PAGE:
Prince Edward of Wales, Duke of York and Albany

by Susan Flantzer
© Unofficial Royalty 2023

Prince Edward, Duke of York and Albany; Credit – Wikipedia

Prince Edward of Wales, Duke of York and Albany was the third of the nine children and the second of the five sons of Frederick, Prince of Wales and Augusta of Saxe-Gotha-Altenburg, Princess of Wales, and the brother of King George III. Born Edward Augustus on March 25, 1739, at Norfolk House, St. James’s Square in London, England, he held a high place in the line of succession to the British throne for his entire life. At the time of his birth, his grandfather King George II was the reigning monarch and baby Edward was third in the line of succession after his father and his brother, the future King George III. Edward’s paternal grandparents were King George II of Great Britain and Caroline of Ansbach. Friedrich II, Duke of Saxe-Gotha Altenburg, and Magdalene Auguste of Anhalt-Zerbst were his maternal grandparents.

Christened Edward Augustus at Norfolk House in St. James’s Square in London, England by Thomas Secker, then Bishop of Oxford, later Archbishop of Canterbury, his godparents were:

  • Friedrich Wilhelm I, King in Prussia, his great-uncle, for whom Charles Douglas, 3rd Duke of Queensberry stood proxy
  • Karl I, Duke of Brunswick-Wolfenbüttel, his first cousin once removed, for whom Henry Brydges, Marquess of Carnarvon stood proxy
  • Duchess of Saxe-Weissenfels, his maternal aunt, born Fredericka of Saxe-Gotha-Altenburg, for whom Lady Charlotte Edwin, a daughter of James Hamilton, 4th Duke of Hamilton, stood proxy

Family of Frederick, Prince of Wales painted in 1751 after his death; 1st row: Henry, William, Frederick; 2nd row: Edward, George, Augusta, Dowager Princess of Wales holding Caroline Matilda, Elizabeth, Louisa; Credit – Wikipedia

Edward had eight siblings:

  • Princess Augusta of Wales, Duchess of Brunswick-Wolfenbüttel (1737 – 1813) married Karl Wilhelm Ferdinand, Duke of Brunswick-Wolfenbüttel, had seven children
  • King George III of the United Kingdom (1738 – 1820) married Charlotte of Mecklenburg-Strelitz, had fifteen children
  • Princess Elizabeth Caroline of Wales (1740 – 1759) died aged 18, unmarried
  • Prince William Henry of Wales, Duke of Gloucester (1743 – 1805) married Maria, Countess Waldegrave, had three children
  • Prince Henry of Wales, Duke of Cumberland (1745 – 1790) married Anne Luttrell, no children
  • Princess Louisa of Wales (1749 – 1768) died from tuberculosis, aged 19, unmarried
  • Prince Frederick of Wales (1750 – 1765) died aged 15, unmarried
  • Princess Caroline Matilda of Wales, Queen Consort of Denmark and Norway (1751 – 1775) married Christian VII, King of Denmark and Norway, had two children

Edward, seated on the left, with his brother, the future George III, seated on the right, and their tutor, Francis Ayscough, Dean of Bristol; Credit – Wikipedia

The family moved to Leicester House in Leicester Square, London where Edward and his elder brother George, who was less than a year older, were taught by a private tutor Francis Ayscough. Edward was taught arithmetic, Latin, geometry, writing, religion, French, German, Greek, dancing, and music. On March 21, 1751, Edward’s father, Frederick, Prince of Wales died at the age of 44. 13-year-old George became heir to the throne and 12-year-old Edward became the second in the line of succession to the throne. His grandfather King George II named Edward a Knight of the Garter in 1752 and created him Duke of York and Albany and Earl of Ulster on April 1, 1760. Later in 1760, when Edward’s brother succeeded to the throne as King George III, Edward was named a privy counselor and was the heir presumptive to the British throne until the birth of the future King George IV in 1762.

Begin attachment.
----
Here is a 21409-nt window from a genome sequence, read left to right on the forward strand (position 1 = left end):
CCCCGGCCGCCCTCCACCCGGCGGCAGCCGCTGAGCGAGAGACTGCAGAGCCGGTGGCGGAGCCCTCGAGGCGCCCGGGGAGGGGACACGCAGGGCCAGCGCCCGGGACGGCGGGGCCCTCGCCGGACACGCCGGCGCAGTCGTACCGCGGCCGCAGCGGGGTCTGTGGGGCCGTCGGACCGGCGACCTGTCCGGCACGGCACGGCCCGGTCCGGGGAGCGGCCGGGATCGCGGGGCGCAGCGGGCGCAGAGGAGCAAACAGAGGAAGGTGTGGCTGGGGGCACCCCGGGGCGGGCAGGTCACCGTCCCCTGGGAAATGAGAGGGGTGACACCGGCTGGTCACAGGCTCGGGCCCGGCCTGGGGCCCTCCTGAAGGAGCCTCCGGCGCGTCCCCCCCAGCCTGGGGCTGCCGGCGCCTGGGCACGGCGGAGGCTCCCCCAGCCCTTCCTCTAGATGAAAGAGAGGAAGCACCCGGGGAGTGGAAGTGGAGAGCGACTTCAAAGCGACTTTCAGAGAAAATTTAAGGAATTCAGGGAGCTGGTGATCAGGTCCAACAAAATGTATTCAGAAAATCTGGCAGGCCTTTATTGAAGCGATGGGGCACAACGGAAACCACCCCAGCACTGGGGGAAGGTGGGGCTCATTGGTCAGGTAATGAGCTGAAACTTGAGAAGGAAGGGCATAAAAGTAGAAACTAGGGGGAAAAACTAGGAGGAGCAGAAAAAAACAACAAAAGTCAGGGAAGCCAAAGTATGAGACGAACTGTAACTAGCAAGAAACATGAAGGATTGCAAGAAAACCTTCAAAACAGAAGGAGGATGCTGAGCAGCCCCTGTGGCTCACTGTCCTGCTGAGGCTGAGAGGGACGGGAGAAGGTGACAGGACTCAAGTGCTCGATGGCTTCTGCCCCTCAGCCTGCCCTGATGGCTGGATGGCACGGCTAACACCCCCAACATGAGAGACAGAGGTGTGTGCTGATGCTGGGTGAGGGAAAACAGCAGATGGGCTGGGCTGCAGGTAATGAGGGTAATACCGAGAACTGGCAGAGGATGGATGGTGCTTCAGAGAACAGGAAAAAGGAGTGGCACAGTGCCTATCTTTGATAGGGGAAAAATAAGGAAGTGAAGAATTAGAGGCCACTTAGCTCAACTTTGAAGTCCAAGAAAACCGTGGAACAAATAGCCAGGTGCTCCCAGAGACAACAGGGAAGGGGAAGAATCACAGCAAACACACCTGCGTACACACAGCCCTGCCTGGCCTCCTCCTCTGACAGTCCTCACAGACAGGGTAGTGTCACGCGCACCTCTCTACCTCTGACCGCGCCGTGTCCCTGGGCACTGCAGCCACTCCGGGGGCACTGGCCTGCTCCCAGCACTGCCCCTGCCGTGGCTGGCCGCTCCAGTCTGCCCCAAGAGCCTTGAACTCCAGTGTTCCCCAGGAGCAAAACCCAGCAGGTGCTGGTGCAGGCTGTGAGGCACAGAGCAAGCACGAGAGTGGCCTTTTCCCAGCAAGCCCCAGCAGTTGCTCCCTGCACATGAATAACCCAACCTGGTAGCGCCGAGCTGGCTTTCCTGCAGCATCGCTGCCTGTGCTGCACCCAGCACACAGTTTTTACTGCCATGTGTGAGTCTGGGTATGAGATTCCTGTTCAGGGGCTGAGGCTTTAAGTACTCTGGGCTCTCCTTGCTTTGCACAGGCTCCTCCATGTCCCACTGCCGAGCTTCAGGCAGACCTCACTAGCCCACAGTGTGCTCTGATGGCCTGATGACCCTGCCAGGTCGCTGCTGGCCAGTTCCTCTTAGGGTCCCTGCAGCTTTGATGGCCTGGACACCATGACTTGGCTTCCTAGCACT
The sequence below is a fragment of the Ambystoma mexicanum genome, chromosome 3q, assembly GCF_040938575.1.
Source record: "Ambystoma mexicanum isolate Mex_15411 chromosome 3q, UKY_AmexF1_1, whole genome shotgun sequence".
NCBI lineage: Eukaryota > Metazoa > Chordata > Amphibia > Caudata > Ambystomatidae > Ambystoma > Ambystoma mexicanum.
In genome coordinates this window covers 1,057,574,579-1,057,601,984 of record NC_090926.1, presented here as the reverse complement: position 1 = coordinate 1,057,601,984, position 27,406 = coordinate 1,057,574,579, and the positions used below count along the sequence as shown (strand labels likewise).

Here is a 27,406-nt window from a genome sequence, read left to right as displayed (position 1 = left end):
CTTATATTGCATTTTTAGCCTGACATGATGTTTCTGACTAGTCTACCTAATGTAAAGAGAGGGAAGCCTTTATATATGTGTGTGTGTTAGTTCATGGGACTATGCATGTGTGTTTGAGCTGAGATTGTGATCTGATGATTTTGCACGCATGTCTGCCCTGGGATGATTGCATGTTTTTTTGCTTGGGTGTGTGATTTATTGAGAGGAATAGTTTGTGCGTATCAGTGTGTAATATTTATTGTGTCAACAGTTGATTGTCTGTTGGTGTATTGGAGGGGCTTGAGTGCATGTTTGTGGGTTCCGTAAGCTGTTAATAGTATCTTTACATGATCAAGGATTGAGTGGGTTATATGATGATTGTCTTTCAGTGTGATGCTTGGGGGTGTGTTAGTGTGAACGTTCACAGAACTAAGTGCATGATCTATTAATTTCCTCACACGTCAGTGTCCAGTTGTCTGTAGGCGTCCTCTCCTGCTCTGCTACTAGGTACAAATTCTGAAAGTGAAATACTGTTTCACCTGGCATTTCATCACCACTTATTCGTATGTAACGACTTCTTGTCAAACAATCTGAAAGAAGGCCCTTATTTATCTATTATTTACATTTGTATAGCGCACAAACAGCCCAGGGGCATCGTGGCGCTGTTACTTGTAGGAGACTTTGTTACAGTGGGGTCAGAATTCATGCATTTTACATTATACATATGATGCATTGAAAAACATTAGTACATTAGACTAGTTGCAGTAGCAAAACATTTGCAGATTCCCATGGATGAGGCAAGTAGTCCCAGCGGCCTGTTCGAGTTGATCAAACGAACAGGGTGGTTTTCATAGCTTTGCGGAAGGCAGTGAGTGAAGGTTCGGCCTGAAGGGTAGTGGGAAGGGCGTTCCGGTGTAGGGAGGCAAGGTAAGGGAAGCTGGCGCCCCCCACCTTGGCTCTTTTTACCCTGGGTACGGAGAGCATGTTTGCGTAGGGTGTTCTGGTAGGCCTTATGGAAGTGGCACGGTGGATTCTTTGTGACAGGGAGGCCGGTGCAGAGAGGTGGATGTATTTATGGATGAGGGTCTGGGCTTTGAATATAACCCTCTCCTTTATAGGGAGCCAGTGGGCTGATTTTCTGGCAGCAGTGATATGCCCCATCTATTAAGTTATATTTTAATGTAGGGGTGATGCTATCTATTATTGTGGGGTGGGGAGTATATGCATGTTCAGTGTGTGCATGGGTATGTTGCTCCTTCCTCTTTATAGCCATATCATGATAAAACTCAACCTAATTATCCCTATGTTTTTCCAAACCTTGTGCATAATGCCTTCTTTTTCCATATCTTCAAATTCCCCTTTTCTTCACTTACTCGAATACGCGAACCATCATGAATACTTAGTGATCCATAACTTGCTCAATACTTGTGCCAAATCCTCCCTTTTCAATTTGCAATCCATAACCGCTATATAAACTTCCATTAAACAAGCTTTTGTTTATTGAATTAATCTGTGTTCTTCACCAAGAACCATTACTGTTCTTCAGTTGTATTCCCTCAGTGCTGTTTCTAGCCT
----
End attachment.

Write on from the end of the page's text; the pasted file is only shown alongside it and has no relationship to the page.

Prince Edward, Duke of York and Albany by Sir Joshua Reynolds., 1763; Credit – Wikipedia

Edward was destined for a career in the Royal Navy, a short career due to his early death. In 1758, nineteen-year-old Edward joined the Royal Navy as a Midshipman. He participated in naval actions during the Seven Years’ War against the French including the failed Raid on St. Malo, which ended in the Battle of Saint-Cast in 1758. On June 14, 1759, Edward was promoted to Captain of HMS Phoenix, a new ship. He was made Rear-Admiral of the Blue in 1761, Vice-Admiral of the Blue in 1762, and in 1766, Admiral of the Blue.

The York Room at the Prince’s Palace in Monaco where Edward died; Credit –

In 1767, while serving in the Mediterranean, Edward became ill while on the way to Genoa. He was taken to Monaco, the nearest port. Despite the care arranged by Honoré III, Prince of Monaco, 28-year-old Edward died at the Prince’s Palace in Monaco on September 17, 1767. The room where he died is still known as the York Room. Edward’s remains were returned to London where he was buried at Westminster Abbey in the Hanover vault under the central part of the Henry VII Chapel, on November 1, 1767.

This article is the intellectual property of Unofficial Royalty and is NOT TO BE COPIED, EDITED, OR POSTED IN ANY FORM ON ANOTHER WEBSITE under any circumstances. It is permissible to use a link that directs to Unofficial Royalty.

Works Cited

  • Prince Edward, Duke of York and Albany (2023) Wikipedia. Wikimedia Foundation. Available at:,_Duke_of_York_and_Albany (Accessed: April 30, 2023).
  • Weir, Alison. (1989) Britain’s Royal Families: The Complete Genealogy. London: Vintage Books.
  • Williamson, David. (1996) Brewer’s British Royalty: A Phrase and Fable Dictionary. London: Cassell.

Source link